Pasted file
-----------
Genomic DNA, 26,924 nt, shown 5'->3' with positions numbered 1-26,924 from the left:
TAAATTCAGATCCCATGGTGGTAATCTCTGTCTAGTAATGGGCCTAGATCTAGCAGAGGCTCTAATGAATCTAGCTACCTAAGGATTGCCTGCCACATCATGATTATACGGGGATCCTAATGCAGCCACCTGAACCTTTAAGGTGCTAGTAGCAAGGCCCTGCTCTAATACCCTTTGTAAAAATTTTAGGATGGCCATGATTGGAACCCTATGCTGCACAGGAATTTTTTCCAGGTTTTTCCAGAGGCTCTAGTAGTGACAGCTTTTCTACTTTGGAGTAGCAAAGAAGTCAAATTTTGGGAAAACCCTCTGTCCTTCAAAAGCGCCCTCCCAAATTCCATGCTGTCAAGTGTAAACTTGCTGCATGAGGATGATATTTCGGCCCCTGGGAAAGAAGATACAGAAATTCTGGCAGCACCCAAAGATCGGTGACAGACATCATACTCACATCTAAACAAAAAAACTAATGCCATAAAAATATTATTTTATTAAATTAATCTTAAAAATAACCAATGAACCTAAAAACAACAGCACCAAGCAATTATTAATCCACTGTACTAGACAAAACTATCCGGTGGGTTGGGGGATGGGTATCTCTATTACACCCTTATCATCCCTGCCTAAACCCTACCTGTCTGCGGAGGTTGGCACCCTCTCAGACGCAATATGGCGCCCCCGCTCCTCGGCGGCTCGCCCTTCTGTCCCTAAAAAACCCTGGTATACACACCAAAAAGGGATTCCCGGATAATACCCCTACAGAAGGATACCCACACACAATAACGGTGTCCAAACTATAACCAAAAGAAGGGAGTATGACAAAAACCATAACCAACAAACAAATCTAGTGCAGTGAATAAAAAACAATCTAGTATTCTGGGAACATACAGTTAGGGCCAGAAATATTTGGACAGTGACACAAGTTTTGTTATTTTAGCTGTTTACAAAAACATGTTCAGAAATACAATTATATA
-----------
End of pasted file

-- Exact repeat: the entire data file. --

Genomic DNA, 26,924 nt, shown 5'->3' with positions numbered 1-26,924 from the left:
TAAATTCAGATCCCATGGTGGTAATCTCTGTCTAGTAATGGGCCTAGATCTAGCAGAGGCTCTAATGAATCTAGCTACCTAAGGATTGCCTGCCACATCATGATTATACGGGGATCCTAATGCAGCCACCTGAACCTTTAAGGTGCTAGTAGCAAGGCCCTGCTCTAATACCCTTTGTAAAAATTTTAGGATGGCCATGATTGGAACCCTATGCTGCACAGGAATTTTTTCCAGGTTTTTCCAGAGGCTCTAGTAGTGACAGCTTTTCTACTTTGGAGTAGCAAAGAAGTCAAATTTTGGGAAAACCCTCTGTCCTTCAAAAGCGCCCTCCCAAATTCCATGCTGTCAAGTGTAAACTTGCTGCATGAGGATGATATTTCGGCCCCTGGGAAAGAAGATACAGAAATTCTGGCAGCACCCAAAGATCGGTGACAGACATCATACTCACATCTAAACAAAAAAACTAATGCCATAAAAATATTATTTTATTAAATTAATCTTAAAAATAACCAATGAACCTAAAAACAACAGCACCAAGCAATTATTAATCCACTGTACTAGACAAAACTATCCGGTGGGTTGGGGGATGGGTATCTCTATTACACCCTTATCATCCCTGCCTAAACCCTACCTGTCTGCGGAGGTTGGCACCCTCTCAGACGCAATATGGCGCCCCCGCTCCTCGGCGGCTCGCCCTTCTGTCCCTAAAAAACCCTGGTATACACACCAAAAAGGGATTCCCGGATAATACCCCTACAGAAGGATACCCACACACAATAACGGTGTCCAAACTATAACCAAAAGAAGGGAGTATGACAAAAACCATAACCAACAAACAAATCTAGTGCAGTGAATAAAAAACAATCTAGTATTCTGGGAACATACAGTTAGGGCCAGAAATATTTGGACAGTGACACAAGTTTTGTTATTTTAGCTGTTTACAAAAACATGTTCAGAAATACAATTATATA